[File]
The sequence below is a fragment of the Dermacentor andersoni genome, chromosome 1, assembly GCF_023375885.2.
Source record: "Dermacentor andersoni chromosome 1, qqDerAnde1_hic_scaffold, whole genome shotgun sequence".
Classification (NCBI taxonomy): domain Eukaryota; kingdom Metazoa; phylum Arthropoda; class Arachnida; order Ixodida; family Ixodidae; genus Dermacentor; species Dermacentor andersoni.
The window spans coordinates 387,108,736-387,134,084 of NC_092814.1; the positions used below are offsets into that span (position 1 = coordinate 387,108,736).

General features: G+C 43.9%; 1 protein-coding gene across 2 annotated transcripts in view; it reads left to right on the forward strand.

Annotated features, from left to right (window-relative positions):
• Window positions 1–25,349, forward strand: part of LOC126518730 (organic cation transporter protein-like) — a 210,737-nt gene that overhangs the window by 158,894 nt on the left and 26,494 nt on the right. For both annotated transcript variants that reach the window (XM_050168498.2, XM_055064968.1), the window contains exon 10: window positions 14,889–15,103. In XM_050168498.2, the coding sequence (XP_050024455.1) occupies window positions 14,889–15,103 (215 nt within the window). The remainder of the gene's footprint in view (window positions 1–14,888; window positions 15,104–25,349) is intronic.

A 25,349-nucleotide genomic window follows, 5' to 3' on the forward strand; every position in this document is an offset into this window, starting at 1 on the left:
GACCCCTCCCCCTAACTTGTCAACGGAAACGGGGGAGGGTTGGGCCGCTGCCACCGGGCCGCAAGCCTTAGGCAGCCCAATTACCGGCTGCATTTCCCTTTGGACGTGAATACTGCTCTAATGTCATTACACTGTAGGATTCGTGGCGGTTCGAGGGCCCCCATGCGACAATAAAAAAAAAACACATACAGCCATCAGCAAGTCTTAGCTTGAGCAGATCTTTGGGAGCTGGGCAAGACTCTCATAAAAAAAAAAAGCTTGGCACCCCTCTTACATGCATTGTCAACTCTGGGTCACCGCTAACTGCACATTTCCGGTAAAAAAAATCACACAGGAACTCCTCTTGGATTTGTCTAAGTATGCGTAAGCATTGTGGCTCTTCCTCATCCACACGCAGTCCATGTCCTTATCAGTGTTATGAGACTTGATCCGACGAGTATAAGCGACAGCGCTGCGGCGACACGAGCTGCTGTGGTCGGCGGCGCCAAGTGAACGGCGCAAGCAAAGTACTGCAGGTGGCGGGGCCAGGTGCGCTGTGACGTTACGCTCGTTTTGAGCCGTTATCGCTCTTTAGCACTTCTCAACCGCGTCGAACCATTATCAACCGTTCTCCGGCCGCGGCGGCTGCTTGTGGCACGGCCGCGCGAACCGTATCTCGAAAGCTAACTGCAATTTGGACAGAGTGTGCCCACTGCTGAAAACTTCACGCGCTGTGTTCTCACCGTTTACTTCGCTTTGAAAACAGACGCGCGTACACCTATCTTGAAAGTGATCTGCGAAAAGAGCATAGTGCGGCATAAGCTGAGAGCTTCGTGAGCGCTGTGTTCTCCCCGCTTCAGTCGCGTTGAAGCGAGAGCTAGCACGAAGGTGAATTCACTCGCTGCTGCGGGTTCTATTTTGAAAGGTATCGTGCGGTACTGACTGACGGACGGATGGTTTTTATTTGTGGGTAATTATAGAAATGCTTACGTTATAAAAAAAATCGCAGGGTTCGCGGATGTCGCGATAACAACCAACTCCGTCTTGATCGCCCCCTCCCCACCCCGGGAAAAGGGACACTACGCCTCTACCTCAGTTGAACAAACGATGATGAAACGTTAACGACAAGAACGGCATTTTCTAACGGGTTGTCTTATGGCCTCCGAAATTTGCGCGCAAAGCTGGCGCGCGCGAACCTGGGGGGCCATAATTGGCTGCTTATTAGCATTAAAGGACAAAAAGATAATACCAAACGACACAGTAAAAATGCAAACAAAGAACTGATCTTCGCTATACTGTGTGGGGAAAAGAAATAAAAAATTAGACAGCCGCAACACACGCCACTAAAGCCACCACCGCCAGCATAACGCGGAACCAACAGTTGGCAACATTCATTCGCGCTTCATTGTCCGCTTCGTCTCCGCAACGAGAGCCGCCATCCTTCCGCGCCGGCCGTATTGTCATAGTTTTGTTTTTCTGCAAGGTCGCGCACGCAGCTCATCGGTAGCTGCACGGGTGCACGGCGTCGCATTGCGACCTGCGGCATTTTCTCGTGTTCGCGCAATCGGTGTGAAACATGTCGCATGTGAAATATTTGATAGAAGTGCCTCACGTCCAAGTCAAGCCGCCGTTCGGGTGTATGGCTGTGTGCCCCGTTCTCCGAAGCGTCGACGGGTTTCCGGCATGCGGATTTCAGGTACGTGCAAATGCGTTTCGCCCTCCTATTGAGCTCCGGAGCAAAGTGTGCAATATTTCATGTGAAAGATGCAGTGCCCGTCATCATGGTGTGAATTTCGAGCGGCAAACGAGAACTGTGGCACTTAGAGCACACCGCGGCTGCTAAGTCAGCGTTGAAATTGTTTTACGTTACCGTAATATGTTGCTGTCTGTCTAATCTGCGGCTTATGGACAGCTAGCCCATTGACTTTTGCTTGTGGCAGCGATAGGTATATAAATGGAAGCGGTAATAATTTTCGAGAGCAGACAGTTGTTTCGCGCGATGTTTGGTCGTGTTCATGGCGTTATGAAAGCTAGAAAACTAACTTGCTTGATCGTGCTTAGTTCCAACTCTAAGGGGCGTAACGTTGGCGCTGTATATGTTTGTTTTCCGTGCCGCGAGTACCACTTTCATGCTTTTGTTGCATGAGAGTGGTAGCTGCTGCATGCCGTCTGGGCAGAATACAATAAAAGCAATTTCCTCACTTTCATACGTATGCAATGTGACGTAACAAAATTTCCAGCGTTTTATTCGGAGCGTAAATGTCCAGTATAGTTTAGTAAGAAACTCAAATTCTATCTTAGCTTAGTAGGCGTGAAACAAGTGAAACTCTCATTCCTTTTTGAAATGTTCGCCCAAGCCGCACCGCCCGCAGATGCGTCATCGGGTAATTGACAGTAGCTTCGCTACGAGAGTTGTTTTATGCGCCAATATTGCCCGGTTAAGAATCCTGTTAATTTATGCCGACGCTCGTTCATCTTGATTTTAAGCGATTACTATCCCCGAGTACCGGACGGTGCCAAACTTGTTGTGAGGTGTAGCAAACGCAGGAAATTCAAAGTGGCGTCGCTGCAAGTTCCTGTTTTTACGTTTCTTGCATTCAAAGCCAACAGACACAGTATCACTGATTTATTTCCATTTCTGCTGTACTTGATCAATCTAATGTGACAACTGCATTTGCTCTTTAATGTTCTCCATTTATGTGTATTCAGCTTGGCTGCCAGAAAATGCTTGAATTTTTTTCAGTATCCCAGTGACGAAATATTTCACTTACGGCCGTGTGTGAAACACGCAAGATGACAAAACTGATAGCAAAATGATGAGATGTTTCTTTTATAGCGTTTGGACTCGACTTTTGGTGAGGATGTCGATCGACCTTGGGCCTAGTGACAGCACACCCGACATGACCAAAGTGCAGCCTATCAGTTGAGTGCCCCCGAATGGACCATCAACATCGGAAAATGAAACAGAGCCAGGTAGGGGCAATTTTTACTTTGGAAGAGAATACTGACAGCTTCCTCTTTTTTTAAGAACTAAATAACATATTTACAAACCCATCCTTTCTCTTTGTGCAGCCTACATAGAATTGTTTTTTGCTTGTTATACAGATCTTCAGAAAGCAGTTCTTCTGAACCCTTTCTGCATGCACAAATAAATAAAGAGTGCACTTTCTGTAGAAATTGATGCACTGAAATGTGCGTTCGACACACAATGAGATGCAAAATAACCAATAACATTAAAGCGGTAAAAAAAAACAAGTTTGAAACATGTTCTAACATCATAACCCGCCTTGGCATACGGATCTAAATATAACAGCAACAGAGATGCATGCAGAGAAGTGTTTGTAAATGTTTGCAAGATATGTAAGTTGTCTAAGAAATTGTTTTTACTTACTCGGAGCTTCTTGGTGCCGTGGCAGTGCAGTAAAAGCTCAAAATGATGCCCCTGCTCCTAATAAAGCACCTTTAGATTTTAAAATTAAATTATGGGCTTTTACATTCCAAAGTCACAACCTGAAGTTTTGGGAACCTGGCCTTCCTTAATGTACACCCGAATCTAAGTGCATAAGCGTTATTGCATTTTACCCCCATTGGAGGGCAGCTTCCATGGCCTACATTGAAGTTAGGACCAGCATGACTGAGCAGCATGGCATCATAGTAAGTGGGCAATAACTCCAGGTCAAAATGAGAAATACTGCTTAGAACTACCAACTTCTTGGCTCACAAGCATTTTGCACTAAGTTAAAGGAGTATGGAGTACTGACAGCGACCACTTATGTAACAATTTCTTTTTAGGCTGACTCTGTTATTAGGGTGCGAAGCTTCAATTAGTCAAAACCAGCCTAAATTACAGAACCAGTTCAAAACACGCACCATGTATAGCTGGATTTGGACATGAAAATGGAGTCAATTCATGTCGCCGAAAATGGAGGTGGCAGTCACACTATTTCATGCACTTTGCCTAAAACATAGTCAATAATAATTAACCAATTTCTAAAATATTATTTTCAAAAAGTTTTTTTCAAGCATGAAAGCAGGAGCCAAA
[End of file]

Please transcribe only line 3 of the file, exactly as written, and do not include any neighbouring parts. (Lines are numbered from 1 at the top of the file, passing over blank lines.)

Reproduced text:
Classification (NCBI taxonomy): domain Eukaryota; kingdom Metazoa; phylum Arthropoda; class Arachnida; order Ixodida; family Ixodidae; genus Dermacentor; species Dermacentor andersoni.